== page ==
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Summary

  • The most profitable 20 companies represent 20% of total U.S. profits.
  • The biggest of these is still fairly cheap, while the next tier is considerably more expensive.
  • Without any kind of major change in policy, profit margins aren't likely to revert on their own.
  • Their current extremes may, however, make the next bear market nastier than we'll expect.
  • Market bulls and valuation bears should be worried about the same thing: recession.

Stop me if you've heard this before:

The market is dangerous because corporate profit margins are at record levels. When they inevitably contract, the market will appear too expensive and justify a crash, bear market, or most devious of all, a secular range-bound market.

This was an argument that I first heard from the great and powerful Jeremy Grantham. The basic idea emerged a few years ago, and as the thesis has circulated and changed forms, the underlying condition has only grown more extreme.

FRED even features CP/GDP as one of their built-in transformations now.

The data is incontrovertible, of course. U.S. margins are huge right now and corporate profits as a percentage of GDP are at the widest level they've ever been.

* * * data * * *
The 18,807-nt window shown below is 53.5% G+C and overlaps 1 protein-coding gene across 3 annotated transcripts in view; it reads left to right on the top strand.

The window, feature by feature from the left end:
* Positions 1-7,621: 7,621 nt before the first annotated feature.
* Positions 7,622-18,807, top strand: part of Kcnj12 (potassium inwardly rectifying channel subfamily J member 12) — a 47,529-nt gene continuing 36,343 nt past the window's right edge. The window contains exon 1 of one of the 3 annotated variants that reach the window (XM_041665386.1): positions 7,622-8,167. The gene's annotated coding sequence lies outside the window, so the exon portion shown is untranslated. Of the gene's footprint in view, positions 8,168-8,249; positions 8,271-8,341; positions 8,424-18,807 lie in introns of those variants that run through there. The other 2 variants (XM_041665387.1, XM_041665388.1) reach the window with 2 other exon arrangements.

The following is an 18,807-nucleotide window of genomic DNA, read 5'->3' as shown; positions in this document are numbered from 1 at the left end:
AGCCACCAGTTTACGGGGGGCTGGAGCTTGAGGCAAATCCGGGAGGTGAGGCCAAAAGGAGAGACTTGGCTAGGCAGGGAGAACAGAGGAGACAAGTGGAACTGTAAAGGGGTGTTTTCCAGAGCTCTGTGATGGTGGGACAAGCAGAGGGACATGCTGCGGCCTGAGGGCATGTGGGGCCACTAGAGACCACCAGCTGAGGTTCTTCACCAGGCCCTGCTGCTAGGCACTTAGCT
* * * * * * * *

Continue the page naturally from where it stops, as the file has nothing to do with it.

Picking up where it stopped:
I continue to believe that if you're in the bear camp, this remains one of the better pillars around which to build your investment case. At some point, theoretically, competition will emerge and the earnings power of the companies behind this phenomenon will erode.

I don't consider myself as a member of that camp for reasons we'll get into in a moment. But I am fascinated and obsessed by this notion that we are, today, living in a very unique slice of history, one that cannot be sustained and will only finally give way once a critical mass of individuals truly believe that it can and will be sustained for all eternity. It is an amazing time for U.S. corporations right now, and basically none of us saw this coming back in the depth of the crisis.

The market hasn't done it without a little help, of course. Part of me wonders if we're all simply participants in a grand cosmic experiment to see what happens when we take real rates to zero pretty much everywhere on the planet and leave them there for a long, long time. Just how much risk can we all be incentivized to take? And how much legitimate economic awesomeness can we cultivate in the meantime?

Those are questions without answers. In the meantime, the best we can do is look at today's fundamental data and relate it to the past.